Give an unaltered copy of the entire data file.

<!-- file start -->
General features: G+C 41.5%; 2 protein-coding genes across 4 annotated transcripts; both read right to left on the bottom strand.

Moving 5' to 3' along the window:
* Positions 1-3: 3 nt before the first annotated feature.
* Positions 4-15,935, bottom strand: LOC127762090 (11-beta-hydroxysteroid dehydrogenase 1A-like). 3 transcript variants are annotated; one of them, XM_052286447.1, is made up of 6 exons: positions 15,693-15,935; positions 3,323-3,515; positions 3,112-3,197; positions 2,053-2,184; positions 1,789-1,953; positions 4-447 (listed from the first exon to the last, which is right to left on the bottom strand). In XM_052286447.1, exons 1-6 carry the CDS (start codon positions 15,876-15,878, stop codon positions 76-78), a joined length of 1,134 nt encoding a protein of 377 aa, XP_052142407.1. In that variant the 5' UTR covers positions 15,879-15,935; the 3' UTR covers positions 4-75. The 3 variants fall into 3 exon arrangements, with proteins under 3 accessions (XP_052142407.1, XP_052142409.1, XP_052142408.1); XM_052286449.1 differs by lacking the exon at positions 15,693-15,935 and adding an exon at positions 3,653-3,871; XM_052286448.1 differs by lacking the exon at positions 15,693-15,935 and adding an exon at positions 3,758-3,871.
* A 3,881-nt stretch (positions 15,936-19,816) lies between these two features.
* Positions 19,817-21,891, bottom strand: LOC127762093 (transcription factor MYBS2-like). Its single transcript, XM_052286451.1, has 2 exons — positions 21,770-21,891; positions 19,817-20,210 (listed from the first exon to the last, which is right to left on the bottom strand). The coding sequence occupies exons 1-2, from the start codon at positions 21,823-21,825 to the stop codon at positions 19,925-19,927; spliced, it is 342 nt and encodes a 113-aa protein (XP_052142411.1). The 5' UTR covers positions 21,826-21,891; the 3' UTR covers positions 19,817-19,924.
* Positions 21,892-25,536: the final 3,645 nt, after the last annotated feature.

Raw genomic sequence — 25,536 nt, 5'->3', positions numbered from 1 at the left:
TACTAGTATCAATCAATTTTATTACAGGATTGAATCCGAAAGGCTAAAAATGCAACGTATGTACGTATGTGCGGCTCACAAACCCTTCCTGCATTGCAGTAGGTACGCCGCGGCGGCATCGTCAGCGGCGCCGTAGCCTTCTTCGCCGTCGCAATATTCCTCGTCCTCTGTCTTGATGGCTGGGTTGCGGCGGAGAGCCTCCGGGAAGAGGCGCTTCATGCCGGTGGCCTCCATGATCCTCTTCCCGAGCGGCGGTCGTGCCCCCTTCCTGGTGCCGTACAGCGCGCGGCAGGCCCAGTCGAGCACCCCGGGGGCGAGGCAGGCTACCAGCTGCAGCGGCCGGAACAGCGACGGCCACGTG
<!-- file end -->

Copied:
General features: G+C 41.5%; 2 protein-coding genes across 4 annotated transcripts; both read right to left on the bottom strand.

Moving 5' to 3' along the window:
* Positions 1-3: 3 nt before the first annotated feature.
* Positions 4-15,935, bottom strand: LOC127762090 (11-beta-hydroxysteroid dehydrogenase 1A-like). 3 transcript variants are annotated; one of them, XM_052286447.1, is made up of 6 exons: positions 15,693-15,935; positions 3,323-3,515; positions 3,112-3,197; positions 2,053-2,184; positions 1,789-1,953; positions 4-447 (listed from the first exon to the last, which is right to left on the bottom strand). In XM_052286447.1, exons 1-6 carry the CDS (start codon positions 15,876-15,878, stop codon positions 76-78), a joined length of 1,134 nt encoding a protein of 377 aa, XP_052142407.1. In that variant the 5' UTR covers positions 15,879-15,935; the 3' UTR covers positions 4-75. The 3 variants fall into 3 exon arrangements, with proteins under 3 accessions (XP_052142407.1, XP_052142409.1, XP_052142408.1); XM_052286449.1 differs by lacking the exon at positions 15,693-15,935 and adding an exon at positions 3,653-3,871; XM_052286448.1 differs by lacking the exon at positions 15,693-15,935 and adding an exon at positions 3,758-3,871.
* A 3,881-nt stretch (positions 15,936-19,816) lies between these two features.
* Positions 19,817-21,891, bottom strand: LOC127762093 (transcription factor MYBS2-like). Its single transcript, XM_052286451.1, has 2 exons — positions 21,770-21,891; positions 19,817-20,210 (listed from the first exon to the last, which is right to left on the bottom strand). The coding sequence occupies exons 1-2, from the start codon at positions 21,823-21,825 to the stop codon at positions 19,925-19,927; spliced, it is 342 nt and encodes a 113-aa protein (XP_052142411.1). The 5' UTR covers positions 21,826-21,891; the 3' UTR covers positions 19,817-19,924.
* Positions 21,892-25,536: the final 3,645 nt, after the last annotated feature.

Raw genomic sequence — 25,536 nt, 5'->3', positions numbered from 1 at the left:
TACTAGTATCAATCAATTTTATTACAGGATTGAATCCGAAAGGCTAAAAATGCAACGTATGTACGTATGTGCGGCTCACAAACCCTTCCTGCATTGCAGTAGGTACGCCGCGGCGGCATCGTCAGCGGCGCCGTAGCCTTCTTCGCCGTCGCAATATTCCTCGTCCTCTGTCTTGATGGCTGGGTTGCGGCGGAGAGCCTCCGGGAAGAGGCGCTTCATGCCGGTGGCCTCCATGATCCTCTTCCCGAGCGGCGGTCGTGCCCCCTTCCTGGTGCCGTACAGCGCGCGGCAGGCCCAGTCGAGCACCCCGGGGGCGAGGCAGGCTACCAGCTGCAGCGGCCGGAACAGCGACGGCCACGTG